Complete Beginners Guide To Model Cars
Model cars are miniature representations of any motor vehicle including: cars, trucks, buses, motorcycles, and ATVs. The primary difference between model and toy cars is size. Model cars are built to scale and contain a tremendous amount of detail. Toy cars are not made proportionate to actual vehicles. Model cars became a serious collector hobby in the 1960s. In 1962 Cecil Gibson, a model car collector, released the first book on plastic model cars. This era is considered the ‘golden age’ for model car enthusiasts. There was an influx of new kits designed by George Barris and Tom Daniel as well as increased levels of detail to existing models. The hobby continues to capture the hearts of adults as well as children and can be an educational activity as well as an obsession for the avid collector.
Getting started in model car building is easy. It is important that you start off with beginner kits. There are thousands of model car kits on the market and some are very expensive and require specialized tools. Practice on the cheaper and easier kits and work your way up the various skill levels. As you get better and more confident at handling delicate parts, your tool set can grow along with your abilities.
It is recommended to designate a specific space for kit building. This area needs to be well ventilated because the glues and paints can be toxic and harmful if inhaled. Protect the surface by covering it in several layers of newspaper, butcher paper or buy a special mat as glues and paints can stain work surfaces. Ferrari Red looks great on the car, not so impressive on the dining table. Read the instructions through before you start a new kit. This will ensure that you have all the proper materials, parts and tools on hand. This will help avoid frustration and the temptation to “make do’ if you don’t have what you need.
- Central Pennsylvania Model Car Club - This CPMCC offers a website that focuses on more personalized model car building tips: license plates, weathering, and spray can paint jobs. This is also a kid friendly site detailing safety precautions.
- Boy Scouts of America - This website features information on model building requirements and tips. It also discusses important safety information for children just starting out in the model car building hobby.
- Palo Alto Medical Foundation - This website features excellent model car novice tips. It discusses important “getting started tips” helpful for adults as well as children.
- Scale Modelers Handbook - This website features a getting started guide on model car collecting. It discusses techniques on getting your collection up and running.
There are a few basic tools you will need to ensure a smooth build. They are: screwdrivers (1 and 2 Phillips head drivers, a flat blade screwdriver, and a jeweler’s screwdriver), slip joint, needle nose pliers, flush cutters, a hobby knife with no.11 blade, a ruler, small T-square, sandpaper, glues, and a sturdy pair of tweezers. As you move up in skill level and tackle more complicated projects, you will need a broader variety of tools. Invest in a lockable tool box so you can keep your tools together and secure. It is important to clean and maintain these tools just like any others to keep them in full working order.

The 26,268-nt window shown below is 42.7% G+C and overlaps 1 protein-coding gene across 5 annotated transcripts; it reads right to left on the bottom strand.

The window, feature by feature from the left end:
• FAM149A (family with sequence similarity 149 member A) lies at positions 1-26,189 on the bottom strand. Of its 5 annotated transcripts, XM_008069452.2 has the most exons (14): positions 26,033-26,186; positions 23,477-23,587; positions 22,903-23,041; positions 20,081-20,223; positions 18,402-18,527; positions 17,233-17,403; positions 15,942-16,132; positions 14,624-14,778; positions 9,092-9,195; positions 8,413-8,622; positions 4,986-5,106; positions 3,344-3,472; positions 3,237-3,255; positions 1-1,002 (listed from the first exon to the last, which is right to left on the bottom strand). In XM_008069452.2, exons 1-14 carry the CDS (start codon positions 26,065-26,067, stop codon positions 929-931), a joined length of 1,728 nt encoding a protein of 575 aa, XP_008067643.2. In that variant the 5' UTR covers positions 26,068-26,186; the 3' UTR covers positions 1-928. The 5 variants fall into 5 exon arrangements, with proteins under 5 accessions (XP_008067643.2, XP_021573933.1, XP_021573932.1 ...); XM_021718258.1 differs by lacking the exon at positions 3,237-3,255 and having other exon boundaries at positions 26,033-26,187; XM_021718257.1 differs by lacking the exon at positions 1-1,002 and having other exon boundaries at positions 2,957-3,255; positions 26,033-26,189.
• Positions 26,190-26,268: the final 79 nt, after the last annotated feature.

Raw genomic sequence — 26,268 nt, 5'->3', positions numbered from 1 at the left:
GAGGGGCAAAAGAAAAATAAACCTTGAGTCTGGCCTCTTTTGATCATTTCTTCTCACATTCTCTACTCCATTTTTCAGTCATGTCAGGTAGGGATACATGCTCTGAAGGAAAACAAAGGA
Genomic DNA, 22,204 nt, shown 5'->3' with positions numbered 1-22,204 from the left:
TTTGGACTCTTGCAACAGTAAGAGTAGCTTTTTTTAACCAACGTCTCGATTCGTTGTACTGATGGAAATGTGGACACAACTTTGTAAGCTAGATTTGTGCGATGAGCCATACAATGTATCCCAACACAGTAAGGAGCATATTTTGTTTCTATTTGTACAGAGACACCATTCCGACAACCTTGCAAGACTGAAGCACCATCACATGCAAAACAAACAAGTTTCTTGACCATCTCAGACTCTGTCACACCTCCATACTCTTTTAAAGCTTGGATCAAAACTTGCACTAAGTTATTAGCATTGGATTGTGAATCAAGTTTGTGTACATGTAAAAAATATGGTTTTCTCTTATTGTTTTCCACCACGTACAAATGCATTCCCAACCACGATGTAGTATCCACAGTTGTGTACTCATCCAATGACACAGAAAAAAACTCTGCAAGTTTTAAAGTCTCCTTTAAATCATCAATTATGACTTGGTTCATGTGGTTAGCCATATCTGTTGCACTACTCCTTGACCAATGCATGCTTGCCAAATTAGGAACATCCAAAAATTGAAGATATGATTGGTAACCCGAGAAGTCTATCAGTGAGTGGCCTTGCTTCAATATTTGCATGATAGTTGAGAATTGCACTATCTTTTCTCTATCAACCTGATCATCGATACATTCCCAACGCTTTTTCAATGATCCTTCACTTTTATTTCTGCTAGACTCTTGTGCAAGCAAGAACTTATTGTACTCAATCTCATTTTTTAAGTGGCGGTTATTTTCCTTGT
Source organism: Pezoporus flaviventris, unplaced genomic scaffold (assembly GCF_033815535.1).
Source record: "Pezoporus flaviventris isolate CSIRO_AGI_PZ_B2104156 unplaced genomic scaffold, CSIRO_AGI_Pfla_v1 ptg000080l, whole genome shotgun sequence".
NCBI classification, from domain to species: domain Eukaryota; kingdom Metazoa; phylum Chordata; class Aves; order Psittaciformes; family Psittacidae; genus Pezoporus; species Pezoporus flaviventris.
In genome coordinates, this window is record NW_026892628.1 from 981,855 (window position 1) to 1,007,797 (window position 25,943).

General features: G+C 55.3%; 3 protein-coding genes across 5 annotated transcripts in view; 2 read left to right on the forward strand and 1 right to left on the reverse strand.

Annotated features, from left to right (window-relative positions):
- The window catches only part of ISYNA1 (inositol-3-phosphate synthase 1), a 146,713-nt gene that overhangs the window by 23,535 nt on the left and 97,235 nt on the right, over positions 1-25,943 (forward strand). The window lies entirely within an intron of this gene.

- RC Hobbies - This website features information on model car building tips. It contains a basic materials list as well as radio and tire tips.
- Model Car Tech Tips- This website features information, how-to-guide and tips on airbrushing your model cars with real car paint. Airbrushing model cars will give them a more professional look.
- Model Making Tips - This website features a list of the basic materials needed in order to get started in the model car building hobby.
- Model Cars Online - This website features an article on the various skills levels of model car kits.
Clubs and Organizations
Once you begin your journey into the hobby of model car building and collecting you should consider joining a club or organization. There is a plethora of options to choose from: International Plastic Modelers’ Society, Association of Professional Model Makers, National Retail Hobby Stores Association, Hobby Merchandiser, The International Model Car Builders’ Museum, Internet Craftsmanship Museum, and Automobile Models. Joining a club or organization can open up new doors for networking and connecting with others who share the same hobby. It will broaden knowledge bases as well as provide enthusiasts with more collection opportunities. National organizations are great but make sure to look within your own community; check the newspaper or ask your local craft store if there are any local modeler clubs. Local clubs often trade or sell quality tools which can help you acquire expensive materials. These clubs may also hold events and workshops which would be a great deal of fun for anyone who loves building and collecting model cars.
- The International Plastic Modelers Society - The INPMS is a national organization that focuses on hobbyists in the USA.
- The National Retail Hobby Stores Association - The NRHSA is a national organization. The website features networking information including a section on buying/selling/trading and information on finding a hobby store.
- GSL Championship - The GSL Championship is designed to provide an encouraging atmosphere for model car enthusiasts to compete on craftsmanship. It is a place where model car builders can be recognized and rewarded. These conventions offer networking opportunities as well.
- Car Clubs - This website features a list of car clubs based on the make and model or by club name.
Written By: Edson Farnell | Email |